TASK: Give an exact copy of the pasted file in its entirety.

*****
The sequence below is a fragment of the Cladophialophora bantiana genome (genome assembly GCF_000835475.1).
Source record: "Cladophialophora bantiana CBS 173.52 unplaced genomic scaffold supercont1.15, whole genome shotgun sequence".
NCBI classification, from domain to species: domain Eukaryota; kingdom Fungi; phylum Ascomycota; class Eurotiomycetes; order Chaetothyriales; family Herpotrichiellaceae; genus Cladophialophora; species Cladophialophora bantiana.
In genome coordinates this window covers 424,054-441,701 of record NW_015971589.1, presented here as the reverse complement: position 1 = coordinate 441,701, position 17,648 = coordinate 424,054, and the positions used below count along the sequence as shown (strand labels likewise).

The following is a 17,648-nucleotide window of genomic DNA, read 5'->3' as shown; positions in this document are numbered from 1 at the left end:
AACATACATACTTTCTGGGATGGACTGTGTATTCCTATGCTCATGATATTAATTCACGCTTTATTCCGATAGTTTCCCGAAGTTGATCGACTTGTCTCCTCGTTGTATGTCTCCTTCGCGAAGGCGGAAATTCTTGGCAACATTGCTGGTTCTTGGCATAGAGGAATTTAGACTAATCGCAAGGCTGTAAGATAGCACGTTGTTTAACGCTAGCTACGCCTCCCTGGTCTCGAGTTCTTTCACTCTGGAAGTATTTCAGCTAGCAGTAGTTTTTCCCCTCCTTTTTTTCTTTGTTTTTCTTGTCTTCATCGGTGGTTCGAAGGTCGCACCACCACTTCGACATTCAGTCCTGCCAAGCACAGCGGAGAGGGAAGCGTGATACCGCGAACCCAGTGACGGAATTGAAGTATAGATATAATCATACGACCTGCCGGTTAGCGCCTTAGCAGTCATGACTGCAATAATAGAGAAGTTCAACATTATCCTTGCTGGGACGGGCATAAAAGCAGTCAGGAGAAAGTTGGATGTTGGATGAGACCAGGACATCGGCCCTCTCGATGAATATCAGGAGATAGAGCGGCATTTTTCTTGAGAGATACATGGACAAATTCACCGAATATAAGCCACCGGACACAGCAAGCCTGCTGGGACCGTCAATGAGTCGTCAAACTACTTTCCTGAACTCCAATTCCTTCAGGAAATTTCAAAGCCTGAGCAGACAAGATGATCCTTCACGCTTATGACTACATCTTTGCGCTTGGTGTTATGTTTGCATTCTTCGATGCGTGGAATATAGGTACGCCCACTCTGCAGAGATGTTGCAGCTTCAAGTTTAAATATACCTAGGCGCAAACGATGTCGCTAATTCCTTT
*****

The sequence below is a fragment of the Cladophialophora bantiana genome (genome assembly GCF_000835475.1).
Source record: "Cladophialophora bantiana CBS 173.52 unplaced genomic scaffold supercont1.15, whole genome shotgun sequence".
NCBI classification, from domain to species: domain Eukaryota; kingdom Fungi; phylum Ascomycota; class Eurotiomycetes; order Chaetothyriales; family Herpotrichiellaceae; genus Cladophialophora; species Cladophialophora bantiana.
In genome coordinates this window covers 424,054-441,701 of record NW_015971589.1, presented here as the reverse complement: position 1 = coordinate 441,701, position 17,648 = coordinate 424,054, and the positions used below count along the sequence as shown (strand labels likewise).

The following is a 17,648-nucleotide window of genomic DNA, read 5'->3' as shown; positions in this document are numbered from 1 at the left end:
AACATACATACTTTCTGGGATGGACTGTGTATTCCTATGCTCATGATATTAATTCACGCTTTATTCCGATAGTTTCCCGAAGTTGATCGACTTGTCTCCTCGTTGTATGTCTCCTTCGCGAAGGCGGAAATTCTTGGCAACATTGCTGGTTCTTGGCATAGAGGAATTTAGACTAATCGCAAGGCTGTAAGATAGCACGTTGTTTAACGCTAGCTACGCCTCCCTGGTCTCGAGTTCTTTCACTCTGGAAGTATTTCAGCTAGCAGTAGTTTTTCCCCTCCTTTTTTTCTTTGTTTTTCTTGTCTTCATCGGTGGTTCGAAGGTCGCACCACCACTTCGACATTCAGTCCTGCCAAGCACAGCGGAGAGGGAAGCGTGATACCGCGAACCCAGTGACGGAATTGAAGTATAGATATAATCATACGACCTGCCGGTTAGCGCCTTAGCAGTCATGACTGCAATAATAGAGAAGTTCAACATTATCCTTGCTGGGACGGGCATAAAAGCAGTCAGGAGAAAGTTGGATGTTGGATGAGACCAGGACATCGGCCCTCTCGATGAATATCAGGAGATAGAGCGGCATTTTTCTTGAGAGATACATGGACAAATTCACCGAATATAAGCCACCGGACACAGCAAGCCTGCTGGGACCGTCAATGAGTCGTCAAACTACTTTCCTGAACTCCAATTCCTTCAGGAAATTTCAAAGCCTGAGCAGACAAGATGATCCTTCACGCTTATGACTACATCTTTGCGCTTGGTGTTATGTTTGCATTCTTCGATGCGTGGAATATAGGTACGCCCACTCTGCAGAGATGTTGCAGCTTCAAGTTTAAATATACCTAGGCGCAAACGATGTCGCTAATTCCTTT